chart of the day spotify pandora comparison

Business Insider/Statista

About a decade later, though, music is just one application on our phones and tablets — andpeople aren’t nearly as willing to pay $0.99 for songs. That involves taking out one’s wallet on too many occasions. And so music streaming services like Pandora and Spotify have proliferated: Apps that emphasize music discovery in a radio-like experience with free and paid tiers, but don’t take up any space on your devices, and offer a flat monthly fee, if any fee at all.​

 

Saturday, June 6th, 2015 news No Comments

Does Programmatic Work for Branding?

Source: http://www.emarketer.com/Article.aspx?R=1012570

eMarketer estimates that US programmatic digital display ad spending will leap 48.9% this year to hit $14.88 billion, or 55.0% of total digital display ad spend. While the majority of those dollars will likely focus on direct-response efforts, April 2015 research by Econsultancy in association with Quantcast finds that programmatic branding adoption is relatively high, and spending will rise in the coming years.

Benefits of Running Programmatic Brand Advertising Campaigns According to UK and US Senior Marketers, April 2015 (% of respondents)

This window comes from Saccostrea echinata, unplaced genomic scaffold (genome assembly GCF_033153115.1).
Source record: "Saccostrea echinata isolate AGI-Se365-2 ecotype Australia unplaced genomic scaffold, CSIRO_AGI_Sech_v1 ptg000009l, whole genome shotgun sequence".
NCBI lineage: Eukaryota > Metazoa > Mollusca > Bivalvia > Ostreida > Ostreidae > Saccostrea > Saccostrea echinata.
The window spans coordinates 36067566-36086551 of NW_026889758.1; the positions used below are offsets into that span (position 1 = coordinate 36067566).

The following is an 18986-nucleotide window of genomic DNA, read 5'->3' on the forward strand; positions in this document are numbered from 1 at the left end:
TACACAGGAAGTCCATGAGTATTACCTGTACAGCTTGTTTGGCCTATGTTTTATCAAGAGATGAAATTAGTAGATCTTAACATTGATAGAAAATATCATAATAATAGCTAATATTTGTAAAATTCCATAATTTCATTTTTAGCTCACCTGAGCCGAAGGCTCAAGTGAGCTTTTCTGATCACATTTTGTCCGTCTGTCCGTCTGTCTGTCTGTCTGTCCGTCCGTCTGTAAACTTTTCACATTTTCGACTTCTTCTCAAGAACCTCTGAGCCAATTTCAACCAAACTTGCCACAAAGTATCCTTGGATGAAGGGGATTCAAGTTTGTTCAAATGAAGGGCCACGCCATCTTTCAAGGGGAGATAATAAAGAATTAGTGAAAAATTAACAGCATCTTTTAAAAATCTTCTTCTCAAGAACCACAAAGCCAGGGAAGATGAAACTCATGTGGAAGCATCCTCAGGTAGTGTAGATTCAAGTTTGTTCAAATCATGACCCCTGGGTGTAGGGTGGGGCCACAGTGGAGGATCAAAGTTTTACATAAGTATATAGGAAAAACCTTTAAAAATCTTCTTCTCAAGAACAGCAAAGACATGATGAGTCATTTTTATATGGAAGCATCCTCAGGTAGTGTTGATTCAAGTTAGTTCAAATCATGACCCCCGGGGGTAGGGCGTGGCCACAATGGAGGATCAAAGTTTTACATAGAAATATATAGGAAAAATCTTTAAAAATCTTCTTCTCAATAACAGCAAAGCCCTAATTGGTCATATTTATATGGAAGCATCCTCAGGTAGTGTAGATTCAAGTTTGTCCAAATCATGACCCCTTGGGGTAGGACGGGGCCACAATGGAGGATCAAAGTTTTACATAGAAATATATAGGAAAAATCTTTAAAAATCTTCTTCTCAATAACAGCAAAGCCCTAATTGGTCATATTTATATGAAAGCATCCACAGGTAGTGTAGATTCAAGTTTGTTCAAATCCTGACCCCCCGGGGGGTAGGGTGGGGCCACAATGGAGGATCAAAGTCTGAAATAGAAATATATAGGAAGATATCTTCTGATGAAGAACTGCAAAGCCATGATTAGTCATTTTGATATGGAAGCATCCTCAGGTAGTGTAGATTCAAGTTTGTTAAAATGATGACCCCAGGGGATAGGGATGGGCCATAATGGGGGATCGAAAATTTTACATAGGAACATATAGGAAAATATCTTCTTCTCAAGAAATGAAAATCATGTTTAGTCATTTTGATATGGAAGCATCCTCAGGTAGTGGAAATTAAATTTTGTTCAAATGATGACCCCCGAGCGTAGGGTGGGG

Among UK and US senior marketers polled, 62% said their companies ran programmatic advertising campaigns for branding objectives. What was holding back nearly four in 10 non-users from buying in, or existing users from investing further? Data privacy concerns and difficulty proving return on investment were the two most common issues, each cited by 23% of respondents. Lack of quality data (18%), a complex marketplace (17%) and lack of transparency (16%) rounded out the top five.

When asked about the benefits of using programmatic for branding, respondents were most likely to cite increased efficiency, reduced overall advertising costs and the ability to optimize and target the right audience in real time as “major” benefits. Among all benefits included, at least 45% of respondents rated them highly beneficial.

Friday, June 5th, 2015 news No Comments

Ad blocking start-up has the potential to tear a hole right through the mobile ad industry